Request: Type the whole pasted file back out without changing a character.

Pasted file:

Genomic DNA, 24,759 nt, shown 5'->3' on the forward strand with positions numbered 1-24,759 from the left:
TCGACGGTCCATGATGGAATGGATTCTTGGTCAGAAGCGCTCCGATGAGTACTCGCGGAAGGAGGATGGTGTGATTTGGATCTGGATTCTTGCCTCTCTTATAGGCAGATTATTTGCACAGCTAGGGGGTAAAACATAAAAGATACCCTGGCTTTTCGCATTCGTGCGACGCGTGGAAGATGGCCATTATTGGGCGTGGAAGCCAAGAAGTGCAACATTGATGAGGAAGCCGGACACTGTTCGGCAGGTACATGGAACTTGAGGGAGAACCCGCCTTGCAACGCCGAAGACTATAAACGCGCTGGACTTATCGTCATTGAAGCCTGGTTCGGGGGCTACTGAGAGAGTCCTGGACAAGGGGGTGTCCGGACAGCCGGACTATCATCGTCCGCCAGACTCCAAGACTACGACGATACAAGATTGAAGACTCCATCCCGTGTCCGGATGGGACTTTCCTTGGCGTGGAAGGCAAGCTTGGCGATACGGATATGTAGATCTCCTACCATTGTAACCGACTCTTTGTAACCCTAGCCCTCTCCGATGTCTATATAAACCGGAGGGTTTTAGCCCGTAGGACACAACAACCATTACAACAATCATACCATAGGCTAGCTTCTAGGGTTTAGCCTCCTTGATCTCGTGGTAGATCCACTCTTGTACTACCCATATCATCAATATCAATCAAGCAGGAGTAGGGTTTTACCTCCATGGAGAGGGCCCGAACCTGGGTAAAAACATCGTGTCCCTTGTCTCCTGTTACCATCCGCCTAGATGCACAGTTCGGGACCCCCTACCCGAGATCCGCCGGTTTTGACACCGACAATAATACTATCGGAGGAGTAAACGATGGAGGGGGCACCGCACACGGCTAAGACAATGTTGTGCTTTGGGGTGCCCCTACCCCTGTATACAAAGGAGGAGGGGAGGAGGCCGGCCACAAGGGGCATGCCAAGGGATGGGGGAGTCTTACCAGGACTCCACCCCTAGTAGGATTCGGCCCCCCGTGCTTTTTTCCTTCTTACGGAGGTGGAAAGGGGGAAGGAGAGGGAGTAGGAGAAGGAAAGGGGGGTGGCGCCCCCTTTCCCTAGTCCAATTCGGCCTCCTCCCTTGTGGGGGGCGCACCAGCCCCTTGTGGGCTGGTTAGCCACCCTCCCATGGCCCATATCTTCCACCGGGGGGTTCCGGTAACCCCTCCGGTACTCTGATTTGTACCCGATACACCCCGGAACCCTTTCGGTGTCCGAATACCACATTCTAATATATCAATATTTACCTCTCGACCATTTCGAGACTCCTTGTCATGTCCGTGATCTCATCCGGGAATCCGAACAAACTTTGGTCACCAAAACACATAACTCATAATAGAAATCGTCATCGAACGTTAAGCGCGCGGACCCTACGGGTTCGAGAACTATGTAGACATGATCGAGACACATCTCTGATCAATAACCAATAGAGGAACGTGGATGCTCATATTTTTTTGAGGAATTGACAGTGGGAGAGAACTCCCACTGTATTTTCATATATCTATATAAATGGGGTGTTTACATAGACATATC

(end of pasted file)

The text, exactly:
Genomic DNA, 24,759 nt, shown 5'->3' on the forward strand with positions numbered 1-24,759 from the left:
TCGACGGTCCATGATGGAATGGATTCTTGGTCAGAAGCGCTCCGATGAGTACTCGCGGAAGGAGGATGGTGTGATTTGGATCTGGATTCTTGCCTCTCTTATAGGCAGATTATTTGCACAGCTAGGGGGTAAAACATAAAAGATACCCTGGCTTTTCGCATTCGTGCGACGCGTGGAAGATGGCCATTATTGGGCGTGGAAGCCAAGAAGTGCAACATTGATGAGGAAGCCGGACACTGTTCGGCAGGTACATGGAACTTGAGGGAGAACCCGCCTTGCAACGCCGAAGACTATAAACGCGCTGGACTTATCGTCATTGAAGCCTGGTTCGGGGGCTACTGAGAGAGTCCTGGACAAGGGGGTGTCCGGACAGCCGGACTATCATCGTCCGCCAGACTCCAAGACTACGACGATACAAGATTGAAGACTCCATCCCGTGTCCGGATGGGACTTTCCTTGGCGTGGAAGGCAAGCTTGGCGATACGGATATGTAGATCTCCTACCATTGTAACCGACTCTTTGTAACCCTAGCCCTCTCCGATGTCTATATAAACCGGAGGGTTTTAGCCCGTAGGACACAACAACCATTACAACAATCATACCATAGGCTAGCTTCTAGGGTTTAGCCTCCTTGATCTCGTGGTAGATCCACTCTTGTACTACCCATATCATCAATATCAATCAAGCAGGAGTAGGGTTTTACCTCCATGGAGAGGGCCCGAACCTGGGTAAAAACATCGTGTCCCTTGTCTCCTGTTACCATCCGCCTAGATGCACAGTTCGGGACCCCCTACCCGAGATCCGCCGGTTTTGACACCGACAATAATACTATCGGAGGAGTAAACGATGGAGGGGGCACCGCACACGGCTAAGACAATGTTGTGCTTTGGGGTGCCCCTACCCCTGTATACAAAGGAGGAGGGGAGGAGGCCGGCCACAAGGGGCATGCCAAGGGATGGGGGAGTCTTACCAGGACTCCACCCCTAGTAGGATTCGGCCCCCCGTGCTTTTTTCCTTCTTACGGAGGTGGAAAGGGGGAAGGAGAGGGAGTAGGAGAAGGAAAGGGGGGTGGCGCCCCCTTTCCCTAGTCCAATTCGGCCTCCTCCCTTGTGGGGGGCGCACCAGCCCCTTGTGGGCTGGTTAGCCACCCTCCCATGGCCCATATCTTCCACCGGGGGGTTCCGGTAACCCCTCCGGTACTCTGATTTGTACCCGATACACCCCGGAACCCTTTCGGTGTCCGAATACCACATTCTAATATATCAATATTTACCTCTCGACCATTTCGAGACTCCTTGTCATGTCCGTGATCTCATCCGGGAATCCGAACAAACTTTGGTCACCAAAACACATAACTCATAATAGAAATCGTCATCGAACGTTAAGCGCGCGGACCCTACGGGTTCGAGAACTATGTAGACATGATCGAGACACATCTCTGATCAATAACCAATAGAGGAACGTGGATGCTCATATTTTTTTGAGGAATTGACAGTGGGAGAGAACTCCCACTGTATTTTCATATATCTATATAAATGGGGTGTTTACATAGACATATC